Learning for learning’s sake alone is fantastic, but most students go to college with the hope of putting their degree to work when they graduate. Perhaps you enjoy a particular field of study, but you’re not quite sure what careers would be open to you down the road. Consider asking your professor about the possibilities in that field.
Most professors entered academia because they genuinely enjoy the learning process and they consider themselves to be lifelong learners. This means they tend to like it when students express interest in various topics discussed in class. If something discussed in class piqued your interest, feel free to go to office hours to talk about it further and perhaps ask for recommendations for further reading.
Your academic advisor will be largely responsible for helping you plan your schedule and ensure that you meet all credit requirements. However, you should feel free to approach a professor to discuss any upcoming courses they might be teaching next semester.
If you really enjoyed the current course you’re taking with that professor, they might recommend an upcoming class that you’re also likely to enjoy. They can also answer any questions you might have about their upcoming courses.
Internship and Job Connections
Your student career services center will be your primary point of contact for information about local internship opportunities and, for seniors, job opportunities. However, it can be worth it to ask your professors if they have any connections that might help you. Professors often keep in touch with former students, former employers and professional organizations, and they might be able to connect you to an invaluable opportunity.
Letters of Recommendation
Students often need to ask professors for letters of recommendation when they apply to graduate school, scholarships or internships. It can be difficult for a professor to write a letter of recommendation when they have not had any interactions with the student outside of class. If you visit your professors outside of class from time to time, they’ll get to know you better and they’ll be better able to write a glowing recommendation for you.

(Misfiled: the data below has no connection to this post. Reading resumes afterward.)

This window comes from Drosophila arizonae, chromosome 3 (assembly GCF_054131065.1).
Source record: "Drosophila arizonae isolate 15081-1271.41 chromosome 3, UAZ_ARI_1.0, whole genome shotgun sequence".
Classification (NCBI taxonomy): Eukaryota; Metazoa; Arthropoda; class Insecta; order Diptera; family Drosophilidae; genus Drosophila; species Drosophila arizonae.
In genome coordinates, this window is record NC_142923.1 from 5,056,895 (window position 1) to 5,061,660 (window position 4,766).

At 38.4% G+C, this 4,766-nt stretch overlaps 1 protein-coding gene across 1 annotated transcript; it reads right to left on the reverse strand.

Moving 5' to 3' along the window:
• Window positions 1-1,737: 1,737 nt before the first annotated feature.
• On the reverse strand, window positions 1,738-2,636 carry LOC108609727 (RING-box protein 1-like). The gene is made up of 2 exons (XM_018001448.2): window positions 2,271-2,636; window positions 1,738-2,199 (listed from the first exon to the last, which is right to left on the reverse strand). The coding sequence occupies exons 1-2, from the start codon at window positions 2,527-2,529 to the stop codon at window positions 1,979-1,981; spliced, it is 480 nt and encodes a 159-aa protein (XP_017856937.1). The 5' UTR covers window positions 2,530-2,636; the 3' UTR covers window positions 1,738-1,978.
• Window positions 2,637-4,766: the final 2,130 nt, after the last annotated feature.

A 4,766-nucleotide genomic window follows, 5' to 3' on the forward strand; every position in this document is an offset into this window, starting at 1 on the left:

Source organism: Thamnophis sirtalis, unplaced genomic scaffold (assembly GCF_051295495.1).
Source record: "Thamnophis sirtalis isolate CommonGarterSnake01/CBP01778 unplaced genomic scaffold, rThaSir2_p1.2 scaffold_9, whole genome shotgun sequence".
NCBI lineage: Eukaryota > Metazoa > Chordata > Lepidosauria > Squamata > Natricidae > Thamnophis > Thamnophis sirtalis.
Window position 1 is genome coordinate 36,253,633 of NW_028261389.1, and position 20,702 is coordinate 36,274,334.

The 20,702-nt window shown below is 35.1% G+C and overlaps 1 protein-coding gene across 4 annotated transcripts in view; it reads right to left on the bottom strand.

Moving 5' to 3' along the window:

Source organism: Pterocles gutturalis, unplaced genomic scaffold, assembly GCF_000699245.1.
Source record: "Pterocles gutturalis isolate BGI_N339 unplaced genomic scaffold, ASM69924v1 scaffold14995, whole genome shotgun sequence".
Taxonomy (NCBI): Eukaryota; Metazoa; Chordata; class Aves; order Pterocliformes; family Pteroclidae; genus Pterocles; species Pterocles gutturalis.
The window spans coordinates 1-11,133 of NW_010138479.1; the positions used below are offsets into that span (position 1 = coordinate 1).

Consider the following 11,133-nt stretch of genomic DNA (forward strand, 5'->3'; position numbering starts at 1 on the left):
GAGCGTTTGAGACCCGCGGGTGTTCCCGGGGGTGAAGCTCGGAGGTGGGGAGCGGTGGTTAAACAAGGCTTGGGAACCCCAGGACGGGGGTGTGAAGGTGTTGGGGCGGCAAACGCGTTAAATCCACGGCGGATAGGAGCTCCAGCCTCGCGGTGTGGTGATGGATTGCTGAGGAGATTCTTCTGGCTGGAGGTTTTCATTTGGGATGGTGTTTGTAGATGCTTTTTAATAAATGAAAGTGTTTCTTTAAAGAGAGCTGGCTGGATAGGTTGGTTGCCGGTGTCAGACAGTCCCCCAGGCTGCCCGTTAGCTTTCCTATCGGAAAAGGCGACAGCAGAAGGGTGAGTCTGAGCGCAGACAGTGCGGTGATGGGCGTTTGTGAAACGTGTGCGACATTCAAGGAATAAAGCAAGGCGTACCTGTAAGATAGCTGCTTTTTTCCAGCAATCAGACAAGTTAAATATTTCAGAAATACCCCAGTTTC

Specific Questions to Ask Professors During Office Hours
Are you still not quite sure what to ask professors during office hours? Here are some examples of questions to ask:
- I’m having trouble narrowing down my topic for the paper. Can you please offer some guidance?
- What can I do to improve my grades in this class?
- What are the most common mistakes you see on papers for this class? Do you have any guidance for avoiding those mistakes?
- I really enjoyed learning about this particular topic. Can you recommend resources for further reading?
- I like this field of study, but I’m not sure whether I should major in it. What are some of my career options in this field?
It’s normal to be a little nervous when talking to a professor one-on-one for the first time, especially if you’re naturally shy. However, the vast majority of professors are friendly people who genuinely want to see you succeed, both in your studies and in your life after college. Just relax and be yourself.
At Grand Canyon University, it’s our mission to deliver academically rigorous educational programs that nurture students as they become the servant leaders of tomorrow. Our professors are always accessible to their students should questions arise, and our Student Success Center offers a variety of tools and resources to support students along their academic journeys. Begin exploring the possibilities at GCU today by clicking on the button to Request Info at the top of your screen.
The views and opinions expressed in this article are those of the author’s and do not necessarily reflect the official policy or position of Grand Canyon University. Any sources cited were accurate as of the publish date.